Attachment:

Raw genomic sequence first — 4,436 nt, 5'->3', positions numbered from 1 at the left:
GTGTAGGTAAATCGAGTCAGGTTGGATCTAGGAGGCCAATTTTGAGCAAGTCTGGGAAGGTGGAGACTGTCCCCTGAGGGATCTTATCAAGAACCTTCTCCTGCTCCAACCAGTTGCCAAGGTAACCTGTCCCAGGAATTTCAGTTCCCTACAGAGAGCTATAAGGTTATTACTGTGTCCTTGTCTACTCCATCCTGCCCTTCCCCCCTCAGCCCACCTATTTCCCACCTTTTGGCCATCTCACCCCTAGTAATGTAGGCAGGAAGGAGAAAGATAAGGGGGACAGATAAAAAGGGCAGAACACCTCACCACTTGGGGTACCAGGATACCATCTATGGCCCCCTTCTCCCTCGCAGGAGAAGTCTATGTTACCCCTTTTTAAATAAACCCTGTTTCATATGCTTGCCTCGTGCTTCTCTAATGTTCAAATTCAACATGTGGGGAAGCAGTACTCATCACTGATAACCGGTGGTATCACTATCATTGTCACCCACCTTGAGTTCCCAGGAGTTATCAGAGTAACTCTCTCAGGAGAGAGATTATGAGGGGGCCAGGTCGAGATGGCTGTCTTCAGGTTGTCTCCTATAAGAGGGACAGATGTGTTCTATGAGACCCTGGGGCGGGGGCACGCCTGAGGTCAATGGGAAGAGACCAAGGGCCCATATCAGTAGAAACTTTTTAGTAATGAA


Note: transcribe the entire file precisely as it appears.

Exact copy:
Raw genomic sequence first — 4,436 nt, 5'->3', positions numbered from 1 at the left:
GTGTAGGTAAATCGAGTCAGGTTGGATCTAGGAGGCCAATTTTGAGCAAGTCTGGGAAGGTGGAGACTGTCCCCTGAGGGATCTTATCAAGAACCTTCTCCTGCTCCAACCAGTTGCCAAGGTAACCTGTCCCAGGAATTTCAGTTCCCTACAGAGAGCTATAAGGTTATTACTGTGTCCTTGTCTACTCCATCCTGCCCTTCCCCCCTCAGCCCACCTATTTCCCACCTTTTGGCCATCTCACCCCTAGTAATGTAGGCAGGAAGGAGAAAGATAAGGGGGACAGATAAAAAGGGCAGAACACCTCACCACTTGGGGTACCAGGATACCATCTATGGCCCCCTTCTCCCTCGCAGGAGAAGTCTATGTTACCCCTTTTTAAATAAACCCTGTTTCATATGCTTGCCTCGTGCTTCTCTAATGTTCAAATTCAACATGTGGGGAAGCAGTACTCATCACTGATAACCGGTGGTATCACTATCATTGTCACCCACCTTGAGTTCCCAGGAGTTATCAGAGTAACTCTCTCAGGAGAGAGATTATGAGGGGGCCAGGTCGAGATGGCTGTCTTCAGGTTGTCTCCTATAAGAGGGACAGATGTGTTCTATGAGACCCTGGGGCGGGGGCACGCCTGAGGTCAATGGGAAGAGACCAAGGGCCCATATCAGTAGAAACTTTTTAGTAATGAA